Shaped by war, Bosnian leader berates UN inaction against Ukraine

UNITED NATIONS (AP) — The Bosnian leader has denounced the United Nations’ failure to prevent war in Ukraine, saying Wednesday it was a chilling repeat of his country’s brutal conflict three decades ago.

Addressing the UN General Assembly, Sefik Dzaferovic, president of Bosnia and Herzegovina‘s three-party presidency, criticized the Security Council’s failure to adopt a binding resolution or statement on the war.

“The United Nations system was not able to prevent or stop the war in my country… Unfortunately, it happened again,” Dzaferovic said. The Security Council, he said, “is manifestly incapable of fulfilling its obligations”.

The structure of the Security Council after World War II gives veto power to five nations – the United States, China, Britain, France and Russia, the aggressor in the war against Ukraine. Russia’s presence in the Council has thwarted more substantial actions. The largest 193-nation General Assembly, which has no veto power, passed resolutions demanding a ceasefire in Ukraine and the withdrawal of Russian forces.

Referring to the ceasefire resolution, Dzaferovic said: “Although this resolution does not have the power to stop the war, it has the power to stop the lies.”

The Bosnian war began 30 years ago, in 1992, when the Bosnian Serbs, with the help of the Yugoslav army, tried to create ethnically pure territories with the aim of joining neighboring Serbia. More than 100,000 people were killed and millions left homeless in Europe’s worst bloodshed since World War II.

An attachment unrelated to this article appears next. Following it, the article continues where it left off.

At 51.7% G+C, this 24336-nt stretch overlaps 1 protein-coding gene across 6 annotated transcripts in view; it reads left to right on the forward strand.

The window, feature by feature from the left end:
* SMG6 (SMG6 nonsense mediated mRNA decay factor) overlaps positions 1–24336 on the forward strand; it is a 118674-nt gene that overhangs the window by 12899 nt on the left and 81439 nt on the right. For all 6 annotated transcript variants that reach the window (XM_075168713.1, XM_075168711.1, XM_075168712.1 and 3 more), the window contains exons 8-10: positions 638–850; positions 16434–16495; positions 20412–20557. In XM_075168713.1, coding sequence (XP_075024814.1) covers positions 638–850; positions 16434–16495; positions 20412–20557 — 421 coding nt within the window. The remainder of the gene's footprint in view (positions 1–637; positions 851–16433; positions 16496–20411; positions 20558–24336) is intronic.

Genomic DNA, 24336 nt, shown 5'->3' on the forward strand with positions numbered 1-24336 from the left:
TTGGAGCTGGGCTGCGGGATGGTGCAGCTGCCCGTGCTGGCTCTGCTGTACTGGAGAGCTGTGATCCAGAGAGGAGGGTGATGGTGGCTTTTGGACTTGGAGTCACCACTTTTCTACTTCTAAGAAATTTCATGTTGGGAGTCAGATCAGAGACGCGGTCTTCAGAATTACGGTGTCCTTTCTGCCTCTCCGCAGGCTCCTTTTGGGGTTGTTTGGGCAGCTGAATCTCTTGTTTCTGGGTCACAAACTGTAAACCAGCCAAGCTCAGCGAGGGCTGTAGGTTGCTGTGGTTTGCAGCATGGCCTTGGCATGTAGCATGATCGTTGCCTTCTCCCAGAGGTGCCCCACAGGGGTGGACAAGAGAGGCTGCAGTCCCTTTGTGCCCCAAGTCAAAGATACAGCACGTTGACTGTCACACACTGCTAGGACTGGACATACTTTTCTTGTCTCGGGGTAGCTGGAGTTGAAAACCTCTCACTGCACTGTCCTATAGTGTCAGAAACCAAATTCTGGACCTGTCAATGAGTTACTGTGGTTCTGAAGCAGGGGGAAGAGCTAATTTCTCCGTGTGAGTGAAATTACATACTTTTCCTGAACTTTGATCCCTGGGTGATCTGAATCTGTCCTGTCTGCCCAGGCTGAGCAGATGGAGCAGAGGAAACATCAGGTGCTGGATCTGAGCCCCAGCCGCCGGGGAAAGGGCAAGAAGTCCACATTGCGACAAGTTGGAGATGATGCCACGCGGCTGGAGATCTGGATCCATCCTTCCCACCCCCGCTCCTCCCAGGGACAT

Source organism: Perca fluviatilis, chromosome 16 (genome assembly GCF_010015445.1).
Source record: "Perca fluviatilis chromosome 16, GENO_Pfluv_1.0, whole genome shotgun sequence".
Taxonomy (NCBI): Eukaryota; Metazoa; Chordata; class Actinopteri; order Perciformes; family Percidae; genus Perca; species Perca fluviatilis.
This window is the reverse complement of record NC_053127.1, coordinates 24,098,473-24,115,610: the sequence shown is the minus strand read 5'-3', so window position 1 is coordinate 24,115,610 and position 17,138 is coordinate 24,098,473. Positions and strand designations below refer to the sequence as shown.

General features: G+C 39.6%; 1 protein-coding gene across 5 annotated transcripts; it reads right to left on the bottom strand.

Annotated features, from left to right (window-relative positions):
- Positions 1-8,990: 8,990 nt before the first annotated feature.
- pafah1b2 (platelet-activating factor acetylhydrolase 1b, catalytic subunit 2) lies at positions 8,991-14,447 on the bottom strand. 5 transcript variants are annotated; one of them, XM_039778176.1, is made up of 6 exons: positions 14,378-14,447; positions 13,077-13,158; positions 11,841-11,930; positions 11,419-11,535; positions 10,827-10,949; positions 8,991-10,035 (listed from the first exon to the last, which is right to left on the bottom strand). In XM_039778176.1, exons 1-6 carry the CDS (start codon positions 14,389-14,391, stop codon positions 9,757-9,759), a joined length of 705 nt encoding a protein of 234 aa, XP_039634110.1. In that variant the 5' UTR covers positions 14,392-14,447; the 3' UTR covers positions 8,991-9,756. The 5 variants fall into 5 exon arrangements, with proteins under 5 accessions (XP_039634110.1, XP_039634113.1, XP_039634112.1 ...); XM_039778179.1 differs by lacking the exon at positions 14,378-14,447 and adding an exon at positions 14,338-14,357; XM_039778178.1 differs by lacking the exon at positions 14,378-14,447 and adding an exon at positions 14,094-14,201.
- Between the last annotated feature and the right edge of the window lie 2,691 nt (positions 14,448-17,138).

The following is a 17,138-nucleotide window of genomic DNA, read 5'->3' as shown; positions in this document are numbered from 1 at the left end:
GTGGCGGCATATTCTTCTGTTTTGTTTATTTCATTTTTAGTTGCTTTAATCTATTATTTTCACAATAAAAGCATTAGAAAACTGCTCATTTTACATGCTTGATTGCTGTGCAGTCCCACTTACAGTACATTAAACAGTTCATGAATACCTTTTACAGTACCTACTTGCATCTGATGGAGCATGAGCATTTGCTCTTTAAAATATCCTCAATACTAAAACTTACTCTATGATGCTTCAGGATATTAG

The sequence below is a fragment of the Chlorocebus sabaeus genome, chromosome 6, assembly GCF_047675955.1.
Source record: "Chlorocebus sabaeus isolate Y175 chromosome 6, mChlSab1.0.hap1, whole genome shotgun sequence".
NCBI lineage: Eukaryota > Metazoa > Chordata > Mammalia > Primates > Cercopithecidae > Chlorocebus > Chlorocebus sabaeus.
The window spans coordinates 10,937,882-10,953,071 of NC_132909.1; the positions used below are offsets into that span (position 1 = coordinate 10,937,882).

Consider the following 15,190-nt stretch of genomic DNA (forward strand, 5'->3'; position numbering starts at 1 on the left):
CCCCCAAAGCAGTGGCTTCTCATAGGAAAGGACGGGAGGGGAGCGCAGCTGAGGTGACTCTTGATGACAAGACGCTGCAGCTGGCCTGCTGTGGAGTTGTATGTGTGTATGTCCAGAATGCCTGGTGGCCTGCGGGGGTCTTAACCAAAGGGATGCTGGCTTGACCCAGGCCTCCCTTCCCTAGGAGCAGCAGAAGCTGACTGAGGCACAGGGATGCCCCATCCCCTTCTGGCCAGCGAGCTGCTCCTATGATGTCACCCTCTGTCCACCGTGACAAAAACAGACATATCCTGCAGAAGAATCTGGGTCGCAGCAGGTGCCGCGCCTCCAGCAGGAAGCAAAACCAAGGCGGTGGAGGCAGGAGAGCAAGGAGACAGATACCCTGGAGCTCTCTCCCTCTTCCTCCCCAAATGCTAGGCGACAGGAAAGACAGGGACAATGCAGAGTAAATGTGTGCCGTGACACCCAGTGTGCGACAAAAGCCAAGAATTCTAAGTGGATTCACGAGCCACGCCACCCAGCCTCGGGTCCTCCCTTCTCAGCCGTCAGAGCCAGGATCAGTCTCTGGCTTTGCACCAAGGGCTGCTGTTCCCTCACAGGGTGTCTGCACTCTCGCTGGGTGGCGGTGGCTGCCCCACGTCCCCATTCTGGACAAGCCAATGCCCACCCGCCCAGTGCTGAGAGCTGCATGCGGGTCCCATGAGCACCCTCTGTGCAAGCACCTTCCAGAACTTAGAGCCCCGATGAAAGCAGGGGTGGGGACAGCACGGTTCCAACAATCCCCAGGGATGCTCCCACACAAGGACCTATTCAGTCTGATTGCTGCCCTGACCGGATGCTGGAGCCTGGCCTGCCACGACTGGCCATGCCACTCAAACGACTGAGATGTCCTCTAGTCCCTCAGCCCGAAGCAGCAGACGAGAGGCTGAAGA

The 1992-1995 war pitted Bosniaks, who are mostly Muslim, Serbs and Croats against each other, and ended with the US-sponsored peace accord that created two regions.

Deep tensions persist, but Dzaferovic, a Bosnian Muslim, said the nation was strong enough “to persevere” despite internal movements which he described as “part of the broad wave of right-wing populism in Europe”.

Economic and energy crises, Dzaferovic said, go hand in hand with this populism, warning of the current dangerous modern echoes of Nazism’s rhetoric about racial supremacy that led to war and, ultimately, the creation of the Nations. United on the principle that all people are equal.

“Nearly eight decades later, we can hear voices that overtly or implicitly deny these fundamental principles,” he said. “There is only one step between these ideas and violence.”


AP National Writer Matt Sedensky can be reached at [email protected] and For more AP coverage of the United Nations General Assembly, visit

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